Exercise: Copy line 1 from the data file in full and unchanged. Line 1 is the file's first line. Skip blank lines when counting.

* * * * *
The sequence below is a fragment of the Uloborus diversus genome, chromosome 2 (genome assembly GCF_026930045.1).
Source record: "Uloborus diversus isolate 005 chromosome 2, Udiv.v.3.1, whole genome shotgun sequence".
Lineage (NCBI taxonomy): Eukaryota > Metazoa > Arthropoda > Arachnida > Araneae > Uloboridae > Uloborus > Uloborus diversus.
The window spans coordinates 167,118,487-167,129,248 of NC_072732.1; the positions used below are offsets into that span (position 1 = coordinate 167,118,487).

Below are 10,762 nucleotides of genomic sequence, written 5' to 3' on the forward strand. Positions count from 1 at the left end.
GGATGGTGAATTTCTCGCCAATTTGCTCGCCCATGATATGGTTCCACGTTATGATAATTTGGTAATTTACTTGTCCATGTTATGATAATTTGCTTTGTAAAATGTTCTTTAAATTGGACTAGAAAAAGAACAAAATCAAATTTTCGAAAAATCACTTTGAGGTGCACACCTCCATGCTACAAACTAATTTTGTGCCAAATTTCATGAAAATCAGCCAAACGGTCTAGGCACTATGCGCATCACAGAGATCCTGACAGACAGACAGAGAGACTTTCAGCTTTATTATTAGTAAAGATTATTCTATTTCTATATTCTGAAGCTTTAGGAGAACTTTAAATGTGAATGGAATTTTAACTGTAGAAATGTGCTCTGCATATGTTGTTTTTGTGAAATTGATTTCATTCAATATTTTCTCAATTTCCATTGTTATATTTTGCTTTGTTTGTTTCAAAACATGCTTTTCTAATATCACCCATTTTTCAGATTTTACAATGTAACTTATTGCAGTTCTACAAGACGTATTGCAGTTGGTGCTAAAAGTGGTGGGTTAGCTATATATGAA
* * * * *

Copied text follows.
The sequence below is a fragment of the Uloborus diversus genome, chromosome 2 (genome assembly GCF_026930045.1).